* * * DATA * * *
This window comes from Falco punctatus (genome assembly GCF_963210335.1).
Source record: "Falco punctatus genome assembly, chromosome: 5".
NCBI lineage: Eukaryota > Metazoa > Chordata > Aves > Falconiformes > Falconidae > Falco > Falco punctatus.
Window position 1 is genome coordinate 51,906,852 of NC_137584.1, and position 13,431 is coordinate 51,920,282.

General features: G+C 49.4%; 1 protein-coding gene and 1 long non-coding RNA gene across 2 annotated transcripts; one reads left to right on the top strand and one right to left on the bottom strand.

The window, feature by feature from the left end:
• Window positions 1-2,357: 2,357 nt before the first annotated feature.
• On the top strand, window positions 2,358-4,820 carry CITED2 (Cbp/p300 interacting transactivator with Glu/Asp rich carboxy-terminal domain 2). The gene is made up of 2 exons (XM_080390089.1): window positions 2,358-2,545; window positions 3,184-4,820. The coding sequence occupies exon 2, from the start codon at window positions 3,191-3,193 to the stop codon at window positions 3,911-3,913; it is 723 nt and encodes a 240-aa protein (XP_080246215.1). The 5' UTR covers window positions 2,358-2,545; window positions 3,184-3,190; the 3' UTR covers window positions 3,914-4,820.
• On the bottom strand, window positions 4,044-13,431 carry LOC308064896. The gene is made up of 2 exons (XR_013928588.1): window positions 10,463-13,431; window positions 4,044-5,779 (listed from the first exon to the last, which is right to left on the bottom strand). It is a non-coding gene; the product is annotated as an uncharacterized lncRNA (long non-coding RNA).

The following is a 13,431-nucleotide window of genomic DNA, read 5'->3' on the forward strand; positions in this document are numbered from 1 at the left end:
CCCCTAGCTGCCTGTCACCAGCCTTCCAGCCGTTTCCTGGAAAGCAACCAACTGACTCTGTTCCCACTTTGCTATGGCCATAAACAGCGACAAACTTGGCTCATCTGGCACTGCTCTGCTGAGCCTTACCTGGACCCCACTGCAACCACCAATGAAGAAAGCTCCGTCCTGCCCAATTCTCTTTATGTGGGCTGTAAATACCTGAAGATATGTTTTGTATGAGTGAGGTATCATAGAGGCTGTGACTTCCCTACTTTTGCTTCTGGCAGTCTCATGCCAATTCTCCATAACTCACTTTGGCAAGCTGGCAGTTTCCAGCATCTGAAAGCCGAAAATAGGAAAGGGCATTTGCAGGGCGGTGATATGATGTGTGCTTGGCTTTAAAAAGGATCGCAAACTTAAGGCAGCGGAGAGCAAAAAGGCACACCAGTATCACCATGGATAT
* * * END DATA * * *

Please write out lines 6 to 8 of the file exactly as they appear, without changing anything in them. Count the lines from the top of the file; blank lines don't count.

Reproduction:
The window, feature by feature from the left end:
• Window positions 1-2,357: 2,357 nt before the first annotated feature.
• On the top strand, window positions 2,358-4,820 carry CITED2 (Cbp/p300 interacting transactivator with Glu/Asp rich carboxy-terminal domain 2). The gene is made up of 2 exons (XM_080390089.1): window positions 2,358-2,545; window positions 3,184-4,820. The coding sequence occupies exon 2, from the start codon at window positions 3,191-3,193 to the stop codon at window positions 3,911-3,913; it is 723 nt and encodes a 240-aa protein (XP_080246215.1). The 5' UTR covers window positions 2,358-2,545; window positions 3,184-3,190; the 3' UTR covers window positions 3,914-4,820.